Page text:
Are you thinking of moving it after the sprinkler because you want to monitor the house only or because the sprinkler kicking in gives the impression that there is a leak? I would want mine to monitor the sprinkler and the house. The reason I am looking at this is because I had a burst pipe on the sprinkler system yesterday and I gushed water for over 24 hours before figuring it out. It was in the back corner of the house where no one goes.
    I have two separate meters, one on the sprinklers and one for the house, for that reason.

    Leave a comment:


  • simonmason
    replied
    Originally posted by cc4005 View Post

    I'm considering installing a separate pulse meter on the house line and move the flume to that meter so I can monitor for problems in the house independent of whether my sprinklers are on.
    Are you thinking of moving it after the sprinkler because you want to monitor the house only or because the sprinkler kicking in gives the impression that there is a leak? I would want mine to monitor the sprinkler and the house. The reason I am looking at this is because I had a burst pipe on the sprinkler system yesterday and I gushed water for over 24 hours before figuring it out. It was in the back corner of the house where no one goes.

    Leave a comment:


  • cc4005
    replied
    Originally posted by simonmason View Post
    Hi - just jumping on this thread. Steam Labs is $600. Flume is $169 and a z-wave shutoff valve is $35-125. So other than the fact that you would need to talk to the API to know that something was amiss in order to shut the water off, it would achieve the same result at half the price?
    Yes, I believe so, although I can't speak to the relative reliability an accuracy of the two monitors. I know that my flume occasionally loses connection between the pulse reader and the hub, but that's not surprising given they're some distance apart and separated by 2 stone/plaster walls and a cast iron, in-ground meter box. There's a chance notification of water running could be delayed for some time period with my flume configuration, but the comm issues aren't frequent nor long-lasting typically.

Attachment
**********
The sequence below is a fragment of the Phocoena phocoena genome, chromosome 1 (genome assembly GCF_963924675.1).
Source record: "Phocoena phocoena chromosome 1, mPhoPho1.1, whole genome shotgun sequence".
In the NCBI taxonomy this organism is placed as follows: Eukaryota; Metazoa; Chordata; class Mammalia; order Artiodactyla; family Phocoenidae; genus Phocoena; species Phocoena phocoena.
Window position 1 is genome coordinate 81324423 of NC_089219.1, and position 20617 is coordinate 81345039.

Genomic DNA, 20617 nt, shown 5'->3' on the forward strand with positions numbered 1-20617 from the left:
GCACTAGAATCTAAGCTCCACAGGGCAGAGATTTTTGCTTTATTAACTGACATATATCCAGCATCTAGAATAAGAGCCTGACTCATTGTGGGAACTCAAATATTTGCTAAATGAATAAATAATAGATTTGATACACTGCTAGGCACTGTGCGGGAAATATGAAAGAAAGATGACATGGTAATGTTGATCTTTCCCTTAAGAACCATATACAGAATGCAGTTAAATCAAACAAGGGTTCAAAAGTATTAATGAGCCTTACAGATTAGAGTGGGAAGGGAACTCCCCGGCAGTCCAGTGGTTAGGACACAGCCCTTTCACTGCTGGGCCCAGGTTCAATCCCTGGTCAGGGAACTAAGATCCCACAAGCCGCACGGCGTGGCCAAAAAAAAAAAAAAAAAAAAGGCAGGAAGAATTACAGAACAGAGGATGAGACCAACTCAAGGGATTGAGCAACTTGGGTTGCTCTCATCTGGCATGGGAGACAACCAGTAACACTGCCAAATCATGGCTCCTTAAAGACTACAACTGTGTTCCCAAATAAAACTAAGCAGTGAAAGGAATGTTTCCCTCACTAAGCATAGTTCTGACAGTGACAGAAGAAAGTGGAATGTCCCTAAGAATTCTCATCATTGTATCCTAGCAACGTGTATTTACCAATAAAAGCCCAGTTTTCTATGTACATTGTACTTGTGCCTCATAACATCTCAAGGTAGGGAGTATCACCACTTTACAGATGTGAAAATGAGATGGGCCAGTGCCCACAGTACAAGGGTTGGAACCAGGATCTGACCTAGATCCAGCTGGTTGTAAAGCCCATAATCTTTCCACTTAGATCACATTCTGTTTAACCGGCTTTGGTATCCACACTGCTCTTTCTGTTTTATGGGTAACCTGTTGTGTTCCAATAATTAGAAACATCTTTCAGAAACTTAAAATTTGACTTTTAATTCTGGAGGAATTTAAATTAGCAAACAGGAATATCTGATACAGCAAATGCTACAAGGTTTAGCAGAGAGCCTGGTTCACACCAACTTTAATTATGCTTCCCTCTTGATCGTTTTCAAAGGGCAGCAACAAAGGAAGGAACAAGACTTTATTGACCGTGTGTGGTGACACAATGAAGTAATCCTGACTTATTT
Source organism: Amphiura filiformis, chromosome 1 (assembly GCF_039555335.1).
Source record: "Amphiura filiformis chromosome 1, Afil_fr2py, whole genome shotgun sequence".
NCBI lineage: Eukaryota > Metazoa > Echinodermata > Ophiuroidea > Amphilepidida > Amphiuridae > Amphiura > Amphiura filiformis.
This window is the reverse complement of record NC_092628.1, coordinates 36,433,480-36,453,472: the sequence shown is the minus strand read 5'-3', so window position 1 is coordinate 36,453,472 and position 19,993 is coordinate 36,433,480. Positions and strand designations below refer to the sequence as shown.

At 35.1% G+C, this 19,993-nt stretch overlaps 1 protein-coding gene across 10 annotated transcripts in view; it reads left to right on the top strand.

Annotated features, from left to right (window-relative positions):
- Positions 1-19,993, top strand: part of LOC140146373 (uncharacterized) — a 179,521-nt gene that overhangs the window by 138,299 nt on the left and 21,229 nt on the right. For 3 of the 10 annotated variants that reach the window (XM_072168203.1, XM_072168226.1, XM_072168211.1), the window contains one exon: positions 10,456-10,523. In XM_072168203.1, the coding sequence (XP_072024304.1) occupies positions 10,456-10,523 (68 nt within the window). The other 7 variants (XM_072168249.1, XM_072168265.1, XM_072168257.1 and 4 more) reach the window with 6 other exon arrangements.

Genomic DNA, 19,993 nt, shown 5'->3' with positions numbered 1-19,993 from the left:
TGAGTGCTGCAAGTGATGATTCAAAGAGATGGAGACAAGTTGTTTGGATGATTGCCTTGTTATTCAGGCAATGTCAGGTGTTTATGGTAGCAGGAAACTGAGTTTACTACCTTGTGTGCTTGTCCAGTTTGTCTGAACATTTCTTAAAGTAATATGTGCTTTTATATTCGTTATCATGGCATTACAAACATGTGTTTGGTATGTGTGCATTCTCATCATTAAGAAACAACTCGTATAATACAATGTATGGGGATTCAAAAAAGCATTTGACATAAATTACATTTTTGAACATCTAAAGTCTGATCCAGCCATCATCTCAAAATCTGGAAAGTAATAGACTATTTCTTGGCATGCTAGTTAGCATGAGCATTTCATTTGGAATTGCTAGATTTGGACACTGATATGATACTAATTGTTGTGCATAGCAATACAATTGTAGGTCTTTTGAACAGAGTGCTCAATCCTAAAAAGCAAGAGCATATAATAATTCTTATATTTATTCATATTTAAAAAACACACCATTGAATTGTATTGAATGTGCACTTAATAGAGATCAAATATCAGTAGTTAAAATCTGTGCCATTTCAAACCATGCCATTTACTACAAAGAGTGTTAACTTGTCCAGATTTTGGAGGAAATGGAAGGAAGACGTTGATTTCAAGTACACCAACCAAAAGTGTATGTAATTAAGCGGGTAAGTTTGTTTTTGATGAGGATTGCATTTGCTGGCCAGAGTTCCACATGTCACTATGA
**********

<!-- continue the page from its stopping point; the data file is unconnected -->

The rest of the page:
Right now the flume is on my utility meter which meters both irrigation and in-home water--which split immediately after the meter. I'm considering installing a separate pulse meter on the house line and move the flume to that meter so I can monitor for problems in the house independent of whether my sprinklers are on. That takes away monitoring for leaks in the irrigation system so haven't fully decided whether to make the change. Another upside to the change is I can put the new pulse meter in my garage near my water softener and much closer to the hub.

    Leave a comment:


  • simonmason
    replied
    Hi - just jumping on this thread. Steam Labs is $600. Flume is $169 and a z-wave shutoff valve is $35-125. So other than the fact that you would need to talk to the API to know that something was amiss in order to shut the water off, it would achieve the same result at half the price?

    Leave a comment:


  • cc4005
    replied
    Originally posted by smcwilliams View Post
    I just installed Flume...took less than five minutes using the iPhone app, then enabled the Alexa skill from the Alexa app. There was a delay of about 10 min until Alexa recognized it had the new skill (that of course an Amazon thing) then I could ask Flume about water running, usage etc. There is a place in the Flume web interface to generate an API key if you need it. Flume has an API Guide and API Route Documentation on their website. API Type is REST, Cloud to Cloud and API Authentication is OAuth2 Password Grant.